China unlikely to support ODA changes on jobs preference — NEDA
Czeriza Valencia (The Philippine Star) - May 23, 2019 - 12:00am

MANILA, Philippines — Several of the country’s official development assistance (ODA) partners may be amenable to the proposed amendments to the ODA law requiring foreign bidders and contract awardees to hire Filipino workers for manual and non-technical jobs, but China may be more resistant, the National Economic and Development Authority (NEDA) said.

Early this week, Sen. Sherwin Gatchalian filed Senate Bill 2223 seeking to amend Republic Act 8182 to strictly require foreign contract holders from ODA donor countries to hire local workers for blue collar jobs in development projects.

The bill was filed amid the influx of Chinese workers in the country and fears that Filipino workers will not benefit from national projects that may be funded by Chinese ODA.

Socioeconomic Planning Secretary Ernesto Pernia said while the intent of the bill could be considered “reasonable,” some ODA partners may be amenable to it while some – especially China – will have serious concerns.

“It depends on the ODA country (if this will be acceptable). Japan will probably be more agreeable, but China will probably need some negotiations, hard  bargaining. They will probably be more resistant to it,” he told reporters yesterday.

Gatchalian said the proposed measure is supported by the Bureau of Immigration’s supplemental guidelines for special and provisional work permits for foreign nationals that prohibit the grant of permits for manual or non-technical work that include for the following professions: construction workers, cashiers, waiters, janitors, household help, carpenters, garbage collectors, security guards and warehouse caretakers.

The same guidelines also prohibit the issuance of such work permits for positions or professions regulated by the Professional Regulation Commission (PRC).

“Maybe Sen. Gatchalian wants to emphasize that our blue collar workers be given priority in terms of construction work,” Pernia said.

Having just been filed, ODA providers to the country as well as NEDA have yet to peruse the contents of the bill.

The proposed amendments also requires the NEDA to publish its findings on the social, environmental, and economic impact of ODA-funded development projects on its website, to promote transparency and ensure accountability among approving authorities and officials.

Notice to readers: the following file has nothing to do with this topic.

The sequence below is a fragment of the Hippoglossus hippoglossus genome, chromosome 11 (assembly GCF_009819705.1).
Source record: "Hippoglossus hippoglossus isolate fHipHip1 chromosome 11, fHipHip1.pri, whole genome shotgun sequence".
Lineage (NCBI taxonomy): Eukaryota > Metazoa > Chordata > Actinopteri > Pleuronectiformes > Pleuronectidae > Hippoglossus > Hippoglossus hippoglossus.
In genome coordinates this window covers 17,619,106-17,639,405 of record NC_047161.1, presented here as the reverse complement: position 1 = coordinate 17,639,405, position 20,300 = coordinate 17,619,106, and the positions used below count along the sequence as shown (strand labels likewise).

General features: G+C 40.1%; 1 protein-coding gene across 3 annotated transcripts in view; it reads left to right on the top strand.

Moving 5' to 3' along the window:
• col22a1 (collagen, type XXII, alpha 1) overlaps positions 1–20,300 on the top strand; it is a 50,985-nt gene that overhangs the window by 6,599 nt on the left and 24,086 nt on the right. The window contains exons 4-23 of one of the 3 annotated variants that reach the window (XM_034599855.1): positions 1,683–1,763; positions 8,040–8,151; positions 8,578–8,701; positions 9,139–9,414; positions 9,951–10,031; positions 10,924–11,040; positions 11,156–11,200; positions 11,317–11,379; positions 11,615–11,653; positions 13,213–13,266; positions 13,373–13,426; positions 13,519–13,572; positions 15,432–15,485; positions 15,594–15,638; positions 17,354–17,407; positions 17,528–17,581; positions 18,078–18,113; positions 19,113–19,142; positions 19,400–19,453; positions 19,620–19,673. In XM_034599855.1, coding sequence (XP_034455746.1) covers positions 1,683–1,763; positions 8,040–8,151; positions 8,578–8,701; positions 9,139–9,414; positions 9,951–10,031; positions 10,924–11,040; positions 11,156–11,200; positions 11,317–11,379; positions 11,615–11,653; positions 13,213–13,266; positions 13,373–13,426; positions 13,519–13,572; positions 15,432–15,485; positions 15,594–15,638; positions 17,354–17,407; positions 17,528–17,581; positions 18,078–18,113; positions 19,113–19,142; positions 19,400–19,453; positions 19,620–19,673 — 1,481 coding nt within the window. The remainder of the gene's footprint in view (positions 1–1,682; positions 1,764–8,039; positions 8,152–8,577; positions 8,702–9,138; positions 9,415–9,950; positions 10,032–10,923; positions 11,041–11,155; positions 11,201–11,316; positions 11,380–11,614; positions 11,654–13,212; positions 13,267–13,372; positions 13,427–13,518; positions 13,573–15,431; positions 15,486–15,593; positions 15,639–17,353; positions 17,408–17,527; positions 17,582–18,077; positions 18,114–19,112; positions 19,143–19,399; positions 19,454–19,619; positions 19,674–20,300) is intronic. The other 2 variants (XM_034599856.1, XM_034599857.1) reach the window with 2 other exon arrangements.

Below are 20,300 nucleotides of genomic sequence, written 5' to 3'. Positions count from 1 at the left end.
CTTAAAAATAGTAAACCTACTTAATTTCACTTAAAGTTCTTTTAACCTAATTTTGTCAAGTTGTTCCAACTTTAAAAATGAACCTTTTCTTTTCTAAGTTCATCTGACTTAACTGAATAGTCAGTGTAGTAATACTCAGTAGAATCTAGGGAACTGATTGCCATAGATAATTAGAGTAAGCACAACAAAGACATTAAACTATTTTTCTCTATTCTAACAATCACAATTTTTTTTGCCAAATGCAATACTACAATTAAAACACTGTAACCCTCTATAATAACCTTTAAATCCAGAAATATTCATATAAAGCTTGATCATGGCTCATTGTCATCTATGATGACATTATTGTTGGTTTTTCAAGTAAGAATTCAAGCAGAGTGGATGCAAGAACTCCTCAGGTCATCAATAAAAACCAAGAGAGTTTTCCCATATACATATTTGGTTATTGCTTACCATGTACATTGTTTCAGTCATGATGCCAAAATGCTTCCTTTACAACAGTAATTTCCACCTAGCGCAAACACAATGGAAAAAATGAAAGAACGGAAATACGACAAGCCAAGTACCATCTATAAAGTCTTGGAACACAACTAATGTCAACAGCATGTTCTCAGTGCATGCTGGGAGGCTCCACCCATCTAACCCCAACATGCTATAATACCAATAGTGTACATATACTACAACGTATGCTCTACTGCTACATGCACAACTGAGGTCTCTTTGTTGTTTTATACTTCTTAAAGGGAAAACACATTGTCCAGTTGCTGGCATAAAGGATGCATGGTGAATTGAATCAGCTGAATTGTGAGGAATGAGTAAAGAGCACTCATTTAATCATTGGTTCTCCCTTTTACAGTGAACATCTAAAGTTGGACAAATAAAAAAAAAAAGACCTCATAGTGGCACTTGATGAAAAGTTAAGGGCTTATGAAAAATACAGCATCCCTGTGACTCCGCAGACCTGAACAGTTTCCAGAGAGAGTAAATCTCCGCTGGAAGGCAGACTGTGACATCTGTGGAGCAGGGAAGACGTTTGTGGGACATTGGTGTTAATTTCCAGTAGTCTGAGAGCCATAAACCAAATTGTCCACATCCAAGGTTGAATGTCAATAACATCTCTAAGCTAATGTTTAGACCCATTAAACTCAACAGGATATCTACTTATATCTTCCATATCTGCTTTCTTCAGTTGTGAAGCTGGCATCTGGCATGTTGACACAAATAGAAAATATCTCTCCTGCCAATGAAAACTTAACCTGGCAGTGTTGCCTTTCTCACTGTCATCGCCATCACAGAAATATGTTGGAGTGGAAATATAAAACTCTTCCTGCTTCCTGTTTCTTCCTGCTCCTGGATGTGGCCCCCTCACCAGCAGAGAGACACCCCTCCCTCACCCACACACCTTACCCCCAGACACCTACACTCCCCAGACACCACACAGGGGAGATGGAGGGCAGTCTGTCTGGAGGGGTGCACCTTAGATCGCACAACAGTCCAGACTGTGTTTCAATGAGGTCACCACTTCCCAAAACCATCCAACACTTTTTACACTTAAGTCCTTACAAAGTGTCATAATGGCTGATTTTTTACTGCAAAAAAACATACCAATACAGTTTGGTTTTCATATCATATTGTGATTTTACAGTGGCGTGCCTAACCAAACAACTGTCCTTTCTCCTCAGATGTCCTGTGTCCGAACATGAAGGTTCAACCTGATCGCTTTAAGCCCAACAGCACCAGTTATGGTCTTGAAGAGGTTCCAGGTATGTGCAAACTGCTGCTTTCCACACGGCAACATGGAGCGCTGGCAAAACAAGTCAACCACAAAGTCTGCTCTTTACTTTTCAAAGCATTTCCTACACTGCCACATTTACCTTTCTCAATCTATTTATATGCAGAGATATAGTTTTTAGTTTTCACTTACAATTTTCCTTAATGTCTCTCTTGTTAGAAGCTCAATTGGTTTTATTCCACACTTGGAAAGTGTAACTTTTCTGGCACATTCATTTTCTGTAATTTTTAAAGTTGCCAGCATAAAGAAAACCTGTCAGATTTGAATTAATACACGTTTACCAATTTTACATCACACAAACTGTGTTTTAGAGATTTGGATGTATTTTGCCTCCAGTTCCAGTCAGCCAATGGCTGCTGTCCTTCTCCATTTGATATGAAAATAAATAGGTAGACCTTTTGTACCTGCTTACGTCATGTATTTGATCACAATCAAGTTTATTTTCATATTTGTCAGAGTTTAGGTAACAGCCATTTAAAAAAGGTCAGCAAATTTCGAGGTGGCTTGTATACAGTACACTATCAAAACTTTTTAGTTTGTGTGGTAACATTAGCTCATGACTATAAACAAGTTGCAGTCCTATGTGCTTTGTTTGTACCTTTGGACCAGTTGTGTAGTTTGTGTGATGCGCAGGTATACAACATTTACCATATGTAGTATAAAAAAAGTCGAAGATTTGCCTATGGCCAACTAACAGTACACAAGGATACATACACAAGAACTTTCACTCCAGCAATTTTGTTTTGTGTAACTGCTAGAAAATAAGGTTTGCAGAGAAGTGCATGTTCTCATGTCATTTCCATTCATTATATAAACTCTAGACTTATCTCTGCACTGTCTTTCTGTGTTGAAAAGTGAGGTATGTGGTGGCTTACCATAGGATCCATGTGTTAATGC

Sought for comment, the Japan International Cooperation Agency (JICA) – the official ODA arm of the Japanese government — said its strategy for its projects in the Philippines remains to be the use of more local workers alongside the use of Japanese technical expertise and technology.

“As far as JICA is concerned, our projects seek to contribute to job creation for local forces and to transfer expertise and know-how to local communities,” JICA Philippines senior representative Kiyo Kawabuchi said in a text message, noting the agency has yet to read the bill.

JICA is currently one of the top providers of ODA to the country alongside the World Bank, Asian Development Bank, United States and Korea.

Other providers of ODA to the country are Australia, United Nations System, Asian Infrastructure Investment Bank (AIIB), Italy, Canada, Spain and New Zealand.

ODA loans can be tied or untied.

With tied loans, the implementing government agency is required to procure a certain percentage of the project contents —equipment, services or facilities – from the donor country. The rest can come from any country. This type of loan is usually utilized for projects needing high technology.

With untied loans, on the other hand, the contents of the project can be procured anywhere.

Both types of ODA loans, are backed by sovereign guarantee. Other forms of ODA are technical assistance and grants.

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